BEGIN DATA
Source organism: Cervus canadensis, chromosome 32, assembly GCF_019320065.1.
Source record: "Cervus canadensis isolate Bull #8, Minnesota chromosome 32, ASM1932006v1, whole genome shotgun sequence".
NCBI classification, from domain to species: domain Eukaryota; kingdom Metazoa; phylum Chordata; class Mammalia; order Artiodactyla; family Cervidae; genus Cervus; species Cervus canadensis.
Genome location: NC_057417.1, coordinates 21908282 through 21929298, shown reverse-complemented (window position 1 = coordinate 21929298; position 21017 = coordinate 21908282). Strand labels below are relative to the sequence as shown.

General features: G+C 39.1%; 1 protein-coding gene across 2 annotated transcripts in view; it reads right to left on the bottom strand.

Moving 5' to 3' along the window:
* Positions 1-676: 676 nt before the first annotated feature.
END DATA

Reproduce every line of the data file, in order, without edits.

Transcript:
Source organism: Cervus canadensis, chromosome 32, assembly GCF_019320065.1.
Source record: "Cervus canadensis isolate Bull #8, Minnesota chromosome 32, ASM1932006v1, whole genome shotgun sequence".
NCBI classification, from domain to species: domain Eukaryota; kingdom Metazoa; phylum Chordata; class Mammalia; order Artiodactyla; family Cervidae; genus Cervus; species Cervus canadensis.
Genome location: NC_057417.1, coordinates 21908282 through 21929298, shown reverse-complemented (window position 1 = coordinate 21929298; position 21017 = coordinate 21908282). Strand labels below are relative to the sequence as shown.

General features: G+C 39.1%; 1 protein-coding gene across 2 annotated transcripts in view; it reads right to left on the bottom strand.

Moving 5' to 3' along the window:
* Positions 1-676: 676 nt before the first annotated feature.